Labor Market Information > Wyoming Labor Force Trends > October 2011 > Detailed Covered Employment and Wages for First Quarter 2011: Modest Growth Continues
Detailed Covered Employment and Wages for First Quarter 2011: Modest Growth Continues
As in the two previous quarters, the largest job gains were found in the mining sector (including oil & gas). Partly because of continued job losses in construction, the state's overall growth rate did not accelerate, and in fact, remained modest in first quarter.
Total unemployment insurance (UI) covered payroll increased by $140.0 million (5.3%) in first quarter 2011. Employment rose by 2,652 jobs (1.0%) and average weekly wage increased by $33 (4.3%). These increases are similar to their five-year averages (see Table 1). The mining sector (including oil & gas) continued to be responsible for the largest number of new jobs and the greatest growth in payroll. UI covered payroll represents approximately 91% of all wage and salary disbursements and 43% of personal income in the state (U.S. Bureau of Economic Analysis, 2011). Analysts have noted that "minerals related employment is one of the key predictors of sales and use tax income" in Wyoming (CREG 2010).
The covered payroll and employment data in this article are tabulated by place of work, in contrast to the labor force estimates, which are a measure of employed and unemployed persons by place of residence. Also, the employment data presented in this article represent a count of jobs, not persons. When individuals work more than one job, each is counted separately. Finally, job growth (or decline) is stated in terms of net change. The Quarterly Turnover Statistics by Industry table presents alternative measures of job gains and losses.
The purpose of this article is to show employment and payroll changes between first quarter 2010 and first quarter 2011. These economic changes help gauge the overall strength of Wyoming's economy and identify the fastest and slowest growing sectors and geographic areas.
Payroll growth rebounded from the negative levels seen in 2009 and early 2010, and has remained near 5.0% in each of the past three quarters (see Figure). Job growth was positive in first quarter, but still well below levels which prevailed from 2004-2008 (see Table 2). In short, growth did not accelerate in first quarter, but rather remained quite modest by historical standards.
The mining sector (including oil & gas) expanded in first quarter, adding 2,171 jobs (9.0%) and $60.9 million (12.7%) in payroll.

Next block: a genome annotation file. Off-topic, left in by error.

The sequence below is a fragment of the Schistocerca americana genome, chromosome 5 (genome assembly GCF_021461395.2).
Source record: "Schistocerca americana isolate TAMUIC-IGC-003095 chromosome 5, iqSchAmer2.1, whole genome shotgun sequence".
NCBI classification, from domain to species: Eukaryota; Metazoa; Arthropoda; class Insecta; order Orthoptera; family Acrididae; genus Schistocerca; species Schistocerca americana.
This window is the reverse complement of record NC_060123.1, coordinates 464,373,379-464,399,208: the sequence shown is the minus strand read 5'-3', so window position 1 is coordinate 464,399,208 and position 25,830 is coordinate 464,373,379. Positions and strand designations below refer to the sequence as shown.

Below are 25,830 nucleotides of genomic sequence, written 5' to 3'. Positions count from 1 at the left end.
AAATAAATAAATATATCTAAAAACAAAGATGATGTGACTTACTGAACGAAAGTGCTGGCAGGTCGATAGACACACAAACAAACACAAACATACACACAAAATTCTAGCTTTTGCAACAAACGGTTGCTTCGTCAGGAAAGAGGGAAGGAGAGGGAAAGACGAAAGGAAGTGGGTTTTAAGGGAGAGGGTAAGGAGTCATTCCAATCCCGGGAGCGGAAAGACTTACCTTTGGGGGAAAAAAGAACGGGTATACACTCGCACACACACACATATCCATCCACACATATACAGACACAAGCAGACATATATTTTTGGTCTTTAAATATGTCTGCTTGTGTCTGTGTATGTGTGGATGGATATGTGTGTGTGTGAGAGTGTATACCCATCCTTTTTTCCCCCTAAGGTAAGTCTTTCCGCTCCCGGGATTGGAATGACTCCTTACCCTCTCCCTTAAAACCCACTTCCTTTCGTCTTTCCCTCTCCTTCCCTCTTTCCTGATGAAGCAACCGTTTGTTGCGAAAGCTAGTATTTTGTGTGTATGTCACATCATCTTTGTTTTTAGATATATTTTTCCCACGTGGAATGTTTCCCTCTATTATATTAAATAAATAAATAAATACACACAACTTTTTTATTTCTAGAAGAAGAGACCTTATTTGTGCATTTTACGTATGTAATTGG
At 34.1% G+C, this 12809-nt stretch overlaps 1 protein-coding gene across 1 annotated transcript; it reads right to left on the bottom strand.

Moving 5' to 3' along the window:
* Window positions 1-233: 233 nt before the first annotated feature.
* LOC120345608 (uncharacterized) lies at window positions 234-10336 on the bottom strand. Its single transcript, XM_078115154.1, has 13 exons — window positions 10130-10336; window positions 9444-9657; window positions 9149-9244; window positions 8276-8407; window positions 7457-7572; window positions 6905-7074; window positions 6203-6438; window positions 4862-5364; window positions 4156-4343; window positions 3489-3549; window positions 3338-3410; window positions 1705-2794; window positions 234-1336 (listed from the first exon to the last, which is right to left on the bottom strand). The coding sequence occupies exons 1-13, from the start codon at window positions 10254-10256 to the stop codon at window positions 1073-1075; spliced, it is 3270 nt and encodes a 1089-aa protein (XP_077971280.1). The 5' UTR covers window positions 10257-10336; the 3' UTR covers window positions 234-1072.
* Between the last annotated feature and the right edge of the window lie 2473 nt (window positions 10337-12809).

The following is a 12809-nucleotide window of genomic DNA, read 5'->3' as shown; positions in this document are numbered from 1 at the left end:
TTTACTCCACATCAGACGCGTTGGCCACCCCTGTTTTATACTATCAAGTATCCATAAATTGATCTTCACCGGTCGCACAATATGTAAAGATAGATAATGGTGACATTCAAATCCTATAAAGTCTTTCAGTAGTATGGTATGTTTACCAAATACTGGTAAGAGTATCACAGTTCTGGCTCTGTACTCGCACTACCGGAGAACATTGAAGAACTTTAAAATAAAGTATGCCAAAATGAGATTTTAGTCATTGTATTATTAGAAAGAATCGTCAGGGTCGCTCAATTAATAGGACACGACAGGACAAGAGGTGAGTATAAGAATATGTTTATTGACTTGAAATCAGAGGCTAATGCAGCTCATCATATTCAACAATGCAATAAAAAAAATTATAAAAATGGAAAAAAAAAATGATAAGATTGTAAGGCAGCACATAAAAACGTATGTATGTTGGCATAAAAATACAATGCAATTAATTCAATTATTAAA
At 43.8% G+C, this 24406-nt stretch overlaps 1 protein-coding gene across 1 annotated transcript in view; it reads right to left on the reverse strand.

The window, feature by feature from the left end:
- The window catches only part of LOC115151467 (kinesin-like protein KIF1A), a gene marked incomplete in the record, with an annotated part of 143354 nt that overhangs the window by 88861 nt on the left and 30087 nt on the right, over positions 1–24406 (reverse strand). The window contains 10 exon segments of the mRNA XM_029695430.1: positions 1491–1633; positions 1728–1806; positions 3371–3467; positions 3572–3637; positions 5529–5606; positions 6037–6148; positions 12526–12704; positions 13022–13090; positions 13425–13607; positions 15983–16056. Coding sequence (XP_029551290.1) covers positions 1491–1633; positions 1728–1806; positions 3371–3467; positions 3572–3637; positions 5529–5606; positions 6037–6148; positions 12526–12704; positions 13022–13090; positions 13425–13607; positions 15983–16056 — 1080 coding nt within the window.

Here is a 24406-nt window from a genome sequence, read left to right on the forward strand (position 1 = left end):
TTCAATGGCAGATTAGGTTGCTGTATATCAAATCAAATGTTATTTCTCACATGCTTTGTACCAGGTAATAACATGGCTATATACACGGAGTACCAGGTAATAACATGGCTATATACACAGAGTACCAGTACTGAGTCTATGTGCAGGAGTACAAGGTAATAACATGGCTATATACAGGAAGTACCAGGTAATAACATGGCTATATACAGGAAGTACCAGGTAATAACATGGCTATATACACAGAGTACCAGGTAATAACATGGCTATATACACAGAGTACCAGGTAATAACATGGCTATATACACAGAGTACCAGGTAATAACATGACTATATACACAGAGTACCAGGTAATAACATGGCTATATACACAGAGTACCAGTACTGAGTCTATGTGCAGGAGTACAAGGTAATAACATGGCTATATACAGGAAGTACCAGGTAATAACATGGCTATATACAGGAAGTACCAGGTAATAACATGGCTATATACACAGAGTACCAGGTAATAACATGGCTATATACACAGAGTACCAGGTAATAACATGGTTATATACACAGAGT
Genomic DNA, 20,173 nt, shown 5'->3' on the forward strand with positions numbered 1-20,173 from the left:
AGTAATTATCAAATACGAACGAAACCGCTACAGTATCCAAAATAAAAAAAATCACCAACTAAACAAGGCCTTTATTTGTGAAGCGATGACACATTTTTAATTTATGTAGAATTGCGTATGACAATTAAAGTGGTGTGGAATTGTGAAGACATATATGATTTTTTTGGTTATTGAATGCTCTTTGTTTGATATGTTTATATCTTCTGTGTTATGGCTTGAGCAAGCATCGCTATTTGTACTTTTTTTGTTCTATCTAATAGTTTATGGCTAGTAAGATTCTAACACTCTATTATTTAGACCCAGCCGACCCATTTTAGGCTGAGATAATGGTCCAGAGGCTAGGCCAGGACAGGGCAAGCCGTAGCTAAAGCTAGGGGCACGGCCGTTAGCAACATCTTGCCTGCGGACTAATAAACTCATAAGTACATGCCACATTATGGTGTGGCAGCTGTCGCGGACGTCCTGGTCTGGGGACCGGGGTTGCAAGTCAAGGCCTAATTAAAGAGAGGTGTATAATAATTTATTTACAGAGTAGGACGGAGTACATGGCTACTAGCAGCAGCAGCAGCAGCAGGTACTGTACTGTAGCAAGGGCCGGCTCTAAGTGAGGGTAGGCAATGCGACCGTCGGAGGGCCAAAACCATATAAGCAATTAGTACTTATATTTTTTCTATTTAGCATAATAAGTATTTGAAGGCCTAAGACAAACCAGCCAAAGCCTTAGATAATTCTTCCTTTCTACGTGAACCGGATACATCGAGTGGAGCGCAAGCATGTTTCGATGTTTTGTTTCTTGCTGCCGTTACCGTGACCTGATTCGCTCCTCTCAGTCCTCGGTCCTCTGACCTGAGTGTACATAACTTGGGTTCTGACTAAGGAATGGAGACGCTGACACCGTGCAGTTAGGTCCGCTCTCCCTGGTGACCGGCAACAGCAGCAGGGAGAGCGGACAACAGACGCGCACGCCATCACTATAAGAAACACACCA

Persistent job losses continued in the construction sector as employment fell by 1,687 jobs (-8.6%) and payroll decreased by $14.8 million (-7.0%).
Energy activity in the Niobrara Shale formation did not result in large numbers of new mining jobs in Laramie County. Instead, job growth showed up in Natrona County where many drilling companies and oil & gas field service firms are located.
Employment and Wages by County
Employment increased in 15 counties and decreased in 8 counties (see Table 3). Total payroll rose in 21 counties and fell in 2 counties.
Sweetwater County gained 1,197 jobs (5.3%) and its total payroll grew by $34.2 million (12.3%). Mining (including oil & gas) added approximately 500 jobs, and smaller gains were seen in construction (approximately 150 jobs), transportation & warehousing (more than 100 jobs), administrative & waste services (approximately 100 jobs), and local government (approximately 100 jobs).
Fremont County's employment increased by 310 jobs (2.0%) and its total payroll grew by $10.8 million (7.9%). Job growth was seen in mining (including oil & gas; more than 100 jobs), professional & technical services (approximately 50 jobs), and accommodation & food services (approximately 50 jobs).
Sublette County added 224 jobs (4.4%) and its total payroll rose by $12.0 million (17.1%). Mining gained approximately 300 jobs, but employment decreased by nearly 150 jobs in construction.
Lincoln County's employment grew by 130 jobs (2.3%) and its total payroll increased by $6.7 million (12.3%). Job gains in construction (more than 250 jobs) were partially offset by job losses in retail trade and administrative & waste services.
Campbell County's employment fell by 246 jobs (-0.9%), but its total payroll increased by $6.6 million (1.8%). Large job losses in construction (nearly 800 jobs) were partially offset by job gains in mining (approximately 300 jobs), administrative & waste services (nearly 100 jobs), and other services (nearly 100 jobs).
Sheridan County lost 138 jobs (-1.1%) and its total payroll fell by $1.1 million (-1.0%). Employment decreased by more than 100 jobs in construction and also fell in retail trade and professional & technical services. Job growth was seen in health care & social assistance (more than 50 jobs).
Converse County's employment fell by 104 jobs (-1.9%), but its total payroll increased by $0.6 million (1.0%). Large job losses occurred in construction (more than 350 jobs), but employment grew in mining (including oil & gas; nearly 200 jobs).